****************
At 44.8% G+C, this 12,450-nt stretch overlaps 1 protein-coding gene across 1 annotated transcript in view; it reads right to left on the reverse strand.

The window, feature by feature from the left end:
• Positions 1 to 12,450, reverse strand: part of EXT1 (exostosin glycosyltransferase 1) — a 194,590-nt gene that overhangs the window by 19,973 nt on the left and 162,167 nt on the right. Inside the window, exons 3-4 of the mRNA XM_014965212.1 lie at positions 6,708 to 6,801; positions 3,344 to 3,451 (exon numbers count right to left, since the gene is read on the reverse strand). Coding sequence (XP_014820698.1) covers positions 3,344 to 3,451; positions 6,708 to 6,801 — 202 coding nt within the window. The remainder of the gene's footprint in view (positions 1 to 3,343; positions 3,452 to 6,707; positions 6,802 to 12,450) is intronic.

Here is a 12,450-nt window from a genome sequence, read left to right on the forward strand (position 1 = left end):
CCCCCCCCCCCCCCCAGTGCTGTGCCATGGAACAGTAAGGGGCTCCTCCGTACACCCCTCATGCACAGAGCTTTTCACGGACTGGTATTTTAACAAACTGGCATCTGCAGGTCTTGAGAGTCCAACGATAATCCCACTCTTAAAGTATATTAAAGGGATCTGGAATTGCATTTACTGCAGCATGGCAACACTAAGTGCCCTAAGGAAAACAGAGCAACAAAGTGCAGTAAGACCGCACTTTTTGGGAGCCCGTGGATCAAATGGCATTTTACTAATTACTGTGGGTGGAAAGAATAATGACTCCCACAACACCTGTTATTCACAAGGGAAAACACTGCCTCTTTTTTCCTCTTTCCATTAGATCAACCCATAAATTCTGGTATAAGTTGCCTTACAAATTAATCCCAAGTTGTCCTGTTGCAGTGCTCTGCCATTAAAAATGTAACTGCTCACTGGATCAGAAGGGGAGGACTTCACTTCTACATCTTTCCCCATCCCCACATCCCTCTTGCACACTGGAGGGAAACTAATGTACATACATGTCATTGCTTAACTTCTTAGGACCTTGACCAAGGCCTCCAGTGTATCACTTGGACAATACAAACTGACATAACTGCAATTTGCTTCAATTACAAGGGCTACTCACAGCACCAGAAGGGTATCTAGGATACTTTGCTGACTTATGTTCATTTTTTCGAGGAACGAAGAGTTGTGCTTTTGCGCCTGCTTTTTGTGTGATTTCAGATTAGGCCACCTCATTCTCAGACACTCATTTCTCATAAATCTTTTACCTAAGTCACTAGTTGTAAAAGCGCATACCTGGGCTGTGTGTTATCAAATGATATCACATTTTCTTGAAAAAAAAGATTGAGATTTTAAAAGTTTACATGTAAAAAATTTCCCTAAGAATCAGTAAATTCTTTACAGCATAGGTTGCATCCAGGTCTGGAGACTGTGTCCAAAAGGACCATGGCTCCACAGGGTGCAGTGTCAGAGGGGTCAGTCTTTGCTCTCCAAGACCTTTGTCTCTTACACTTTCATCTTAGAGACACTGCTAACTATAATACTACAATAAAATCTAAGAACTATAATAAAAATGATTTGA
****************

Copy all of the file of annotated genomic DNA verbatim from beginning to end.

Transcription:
At 44.8% G+C, this 12,450-nt stretch overlaps 1 protein-coding gene across 1 annotated transcript in view; it reads right to left on the reverse strand.

The window, feature by feature from the left end:
• Positions 1 to 12,450, reverse strand: part of EXT1 (exostosin glycosyltransferase 1) — a 194,590-nt gene that overhangs the window by 19,973 nt on the left and 162,167 nt on the right. Inside the window, exons 3-4 of the mRNA XM_014965212.1 lie at positions 6,708 to 6,801; positions 3,344 to 3,451 (exon numbers count right to left, since the gene is read on the reverse strand). Coding sequence (XP_014820698.1) covers positions 3,344 to 3,451; positions 6,708 to 6,801 — 202 coding nt within the window. The remainder of the gene's footprint in view (positions 1 to 3,343; positions 3,452 to 6,707; positions 6,802 to 12,450) is intronic.

Here is a 12,450-nt window from a genome sequence, read left to right on the forward strand (position 1 = left end):
CCCCCCCCCCCCCCCAGTGCTGTGCCATGGAACAGTAAGGGGCTCCTCCGTACACCCCTCATGCACAGAGCTTTTCACGGACTGGTATTTTAACAAACTGGCATCTGCAGGTCTTGAGAGTCCAACGATAATCCCACTCTTAAAGTATATTAAAGGGATCTGGAATTGCATTTACTGCAGCATGGCAACACTAAGTGCCCTAAGGAAAACAGAGCAACAAAGTGCAGTAAGACCGCACTTTTTGGGAGCCCGTGGATCAAATGGCATTTTACTAATTACTGTGGGTGGAAAGAATAATGACTCCCACAACACCTGTTATTCACAAGGGAAAACACTGCCTCTTTTTTCCTCTTTCCATTAGATCAACCCATAAATTCTGGTATAAGTTGCCTTACAAATTAATCCCAAGTTGTCCTGTTGCAGTGCTCTGCCATTAAAAATGTAACTGCTCACTGGATCAGAAGGGGAGGACTTCACTTCTACATCTTTCCCCATCCCCACATCCCTCTTGCACACTGGAGGGAAACTAATGTACATACATGTCATTGCTTAACTTCTTAGGACCTTGACCAAGGCCTCCAGTGTATCACTTGGACAATACAAACTGACATAACTGCAATTTGCTTCAATTACAAGGGCTACTCACAGCACCAGAAGGGTATCTAGGATACTTTGCTGACTTATGTTCATTTTTTCGAGGAACGAAGAGTTGTGCTTTTGCGCCTGCTTTTTGTGTGATTTCAGATTAGGCCACCTCATTCTCAGACACTCATTTCTCATAAATCTTTTACCTAAGTCACTAGTTGTAAAAGCGCATACCTGGGCTGTGTGTTATCAAATGATATCACATTTTCTTGAAAAAAAAGATTGAGATTTTAAAAGTTTACATGTAAAAAATTTCCCTAAGAATCAGTAAATTCTTTACAGCATAGGTTGCATCCAGGTCTGGAGACTGTGTCCAAAAGGACCATGGCTCCACAGGGTGCAGTGTCAGAGGGGTCAGTCTTTGCTCTCCAAGACCTTTGTCTCTTACACTTTCATCTTAGAGACACTGCTAACTATAATACTACAATAAAATCTAAGAACTATAATAAAAATGATTTGA